Interleukin-12 as a recombinant protein has been one of the most promising anti-cancer agents arising from preclinical models. Unfortunately an underestimated maximal tolerated dose led to serious adverse effects in a phase II clinical trial that halted development. However systemic toxicity and local efficacy made IL-12 an excellent candidate for local gene therapy (Colombo and Trinchieri, 2002; Murphy et al., 2005). Tumor cell gene transfer of IL-12 has remarkable antitumor effects in mouse models that are dependent on increases of antitumor CTL, NK cells and on antiangiogenic effects triggered by this cytokine and its downstream mediators. A very exciting series of experiments demonstrated that IL-12 gene transfer by intratumor injection of a recombinant adenovirus syner-gizes with systemic agonistic monoclonal antibodies against CD137 (Chen et al., 2000). Although co-transduction of the gene encoding CD137 ligand with IL-12 genes had some effect, it was not as potent as the one achieved by systemic anti-CD137 mAb (Martinet et al., 2000, 2002). The therapeutic effect in this case was in great part mediated by NK cells. These synergistic effects are also observed upon injection into the tumor tissue of dendritic cells that have been engineered to produce IL-12 by means of recombinant adenovirus (Tirapu et al., 2004). Direct intratumoral injection of both a recombinant adenovirus encoding IL-12 and dendritic cells engineered to produce IL-12 have been tested in pilot clinical trials demonstrating safety but modest clinical results (Mazzolini et al., 2005; Sangro et al., 2004). Hence, the road is paved for testing the combination of IL-12 gene therapy with anti-CD137 mAbs.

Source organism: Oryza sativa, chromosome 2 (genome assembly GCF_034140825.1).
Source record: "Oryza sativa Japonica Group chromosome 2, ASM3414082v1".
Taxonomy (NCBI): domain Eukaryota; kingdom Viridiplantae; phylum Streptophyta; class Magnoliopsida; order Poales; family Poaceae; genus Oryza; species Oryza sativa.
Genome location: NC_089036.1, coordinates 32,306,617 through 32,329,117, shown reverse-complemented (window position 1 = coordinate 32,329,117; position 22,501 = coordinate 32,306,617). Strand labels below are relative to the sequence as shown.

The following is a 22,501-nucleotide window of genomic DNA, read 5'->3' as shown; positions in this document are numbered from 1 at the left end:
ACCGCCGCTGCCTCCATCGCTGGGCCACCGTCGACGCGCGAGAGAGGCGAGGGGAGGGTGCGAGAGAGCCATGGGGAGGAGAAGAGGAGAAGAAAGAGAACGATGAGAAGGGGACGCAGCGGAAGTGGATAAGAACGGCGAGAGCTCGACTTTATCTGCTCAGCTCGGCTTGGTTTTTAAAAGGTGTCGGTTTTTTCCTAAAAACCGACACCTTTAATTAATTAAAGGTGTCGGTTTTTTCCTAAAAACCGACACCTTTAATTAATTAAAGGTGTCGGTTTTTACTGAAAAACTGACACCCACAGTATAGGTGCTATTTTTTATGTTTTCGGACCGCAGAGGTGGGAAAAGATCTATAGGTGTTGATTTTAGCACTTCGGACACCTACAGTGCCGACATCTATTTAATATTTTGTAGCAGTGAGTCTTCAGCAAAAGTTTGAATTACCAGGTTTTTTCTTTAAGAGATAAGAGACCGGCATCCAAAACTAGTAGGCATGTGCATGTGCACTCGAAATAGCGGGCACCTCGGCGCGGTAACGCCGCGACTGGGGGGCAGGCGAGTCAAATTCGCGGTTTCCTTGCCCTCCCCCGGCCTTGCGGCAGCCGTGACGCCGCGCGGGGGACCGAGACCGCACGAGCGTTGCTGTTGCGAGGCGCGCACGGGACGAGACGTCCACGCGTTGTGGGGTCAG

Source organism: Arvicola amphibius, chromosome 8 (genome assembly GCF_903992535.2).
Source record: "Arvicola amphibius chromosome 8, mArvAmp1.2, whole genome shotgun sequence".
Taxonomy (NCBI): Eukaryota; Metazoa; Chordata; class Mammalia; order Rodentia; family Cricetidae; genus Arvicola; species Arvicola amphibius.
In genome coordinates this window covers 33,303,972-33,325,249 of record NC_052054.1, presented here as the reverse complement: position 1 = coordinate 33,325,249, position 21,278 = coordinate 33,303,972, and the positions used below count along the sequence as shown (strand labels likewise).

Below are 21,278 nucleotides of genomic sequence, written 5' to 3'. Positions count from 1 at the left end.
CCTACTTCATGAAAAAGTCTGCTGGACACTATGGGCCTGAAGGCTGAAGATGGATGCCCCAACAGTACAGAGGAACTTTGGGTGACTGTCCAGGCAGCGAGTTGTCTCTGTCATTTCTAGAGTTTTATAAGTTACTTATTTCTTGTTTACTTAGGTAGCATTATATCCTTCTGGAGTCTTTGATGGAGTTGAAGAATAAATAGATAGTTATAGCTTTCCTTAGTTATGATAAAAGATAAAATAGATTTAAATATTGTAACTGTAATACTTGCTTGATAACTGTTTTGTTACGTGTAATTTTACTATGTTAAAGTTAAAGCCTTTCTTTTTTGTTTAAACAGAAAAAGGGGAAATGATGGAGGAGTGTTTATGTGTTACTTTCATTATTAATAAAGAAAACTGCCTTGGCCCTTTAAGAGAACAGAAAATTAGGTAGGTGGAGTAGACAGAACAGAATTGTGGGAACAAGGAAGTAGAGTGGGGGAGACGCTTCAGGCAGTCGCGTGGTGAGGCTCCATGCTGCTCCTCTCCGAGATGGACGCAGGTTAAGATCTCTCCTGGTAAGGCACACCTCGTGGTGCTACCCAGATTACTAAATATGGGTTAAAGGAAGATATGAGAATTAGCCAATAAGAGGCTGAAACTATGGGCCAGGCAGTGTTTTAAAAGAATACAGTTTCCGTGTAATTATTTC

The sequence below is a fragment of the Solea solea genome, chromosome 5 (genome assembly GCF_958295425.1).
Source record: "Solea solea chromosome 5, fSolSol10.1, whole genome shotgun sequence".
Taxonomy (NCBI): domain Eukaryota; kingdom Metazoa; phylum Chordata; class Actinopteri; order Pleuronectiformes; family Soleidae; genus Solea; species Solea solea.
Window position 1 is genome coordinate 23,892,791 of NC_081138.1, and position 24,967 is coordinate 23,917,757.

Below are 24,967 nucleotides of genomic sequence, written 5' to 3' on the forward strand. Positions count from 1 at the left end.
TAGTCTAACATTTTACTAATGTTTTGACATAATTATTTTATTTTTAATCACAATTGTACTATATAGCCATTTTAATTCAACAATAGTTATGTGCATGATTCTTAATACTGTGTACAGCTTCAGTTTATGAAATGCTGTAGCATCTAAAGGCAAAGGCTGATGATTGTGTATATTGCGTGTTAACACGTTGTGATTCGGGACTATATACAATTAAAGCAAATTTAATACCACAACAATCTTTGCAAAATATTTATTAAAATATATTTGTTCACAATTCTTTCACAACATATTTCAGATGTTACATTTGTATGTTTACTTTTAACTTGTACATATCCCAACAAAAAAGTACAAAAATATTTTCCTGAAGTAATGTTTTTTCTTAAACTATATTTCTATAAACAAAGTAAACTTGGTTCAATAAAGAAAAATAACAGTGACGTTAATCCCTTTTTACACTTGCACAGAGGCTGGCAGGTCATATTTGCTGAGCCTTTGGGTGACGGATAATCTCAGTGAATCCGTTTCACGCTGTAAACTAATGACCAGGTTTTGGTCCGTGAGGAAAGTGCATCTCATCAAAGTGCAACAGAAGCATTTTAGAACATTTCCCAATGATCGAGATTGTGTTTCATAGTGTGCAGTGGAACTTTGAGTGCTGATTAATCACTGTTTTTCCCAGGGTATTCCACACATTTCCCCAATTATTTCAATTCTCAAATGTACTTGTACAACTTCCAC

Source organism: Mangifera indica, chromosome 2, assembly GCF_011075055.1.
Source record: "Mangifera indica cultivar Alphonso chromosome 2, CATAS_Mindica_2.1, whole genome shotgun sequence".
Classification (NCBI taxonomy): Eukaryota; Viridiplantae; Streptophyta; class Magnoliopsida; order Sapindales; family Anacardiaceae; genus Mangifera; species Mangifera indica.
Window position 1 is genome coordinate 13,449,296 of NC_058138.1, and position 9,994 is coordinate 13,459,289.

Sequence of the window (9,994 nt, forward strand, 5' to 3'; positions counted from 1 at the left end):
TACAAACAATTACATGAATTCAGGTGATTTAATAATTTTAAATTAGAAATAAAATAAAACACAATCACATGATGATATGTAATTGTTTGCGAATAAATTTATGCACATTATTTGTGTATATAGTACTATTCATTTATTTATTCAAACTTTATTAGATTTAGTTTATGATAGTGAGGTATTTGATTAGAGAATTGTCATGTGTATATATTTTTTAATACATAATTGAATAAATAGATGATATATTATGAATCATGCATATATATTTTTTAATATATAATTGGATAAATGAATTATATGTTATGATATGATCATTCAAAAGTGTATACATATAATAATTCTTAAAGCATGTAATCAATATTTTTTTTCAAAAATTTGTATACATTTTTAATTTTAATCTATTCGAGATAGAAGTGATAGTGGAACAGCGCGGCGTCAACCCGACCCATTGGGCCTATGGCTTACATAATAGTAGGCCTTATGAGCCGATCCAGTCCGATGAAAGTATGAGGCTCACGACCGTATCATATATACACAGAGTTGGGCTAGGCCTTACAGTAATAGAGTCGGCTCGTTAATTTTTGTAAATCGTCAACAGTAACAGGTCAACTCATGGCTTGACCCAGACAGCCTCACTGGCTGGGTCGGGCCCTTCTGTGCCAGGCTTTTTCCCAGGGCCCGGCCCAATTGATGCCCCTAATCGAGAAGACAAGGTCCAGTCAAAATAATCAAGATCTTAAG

The modest effect of CD137 ligand transfection either into tumor cells (Martinet et al., 2000, 2002) or into dendritic cells (Wiethe et al., 2003) has strikingly contrasted with the outstanding efficacy achieved by introducing into tumor cells a gene encoding for a transmembrane attached version of an agonist single chain (ScFv) antibody against CD137 (Ye etal., 2002). This artificial ligand promotes tumor rejection and generates systemic immunity in which both NK and CD4 T cells have a central role (Ye et al., 2002).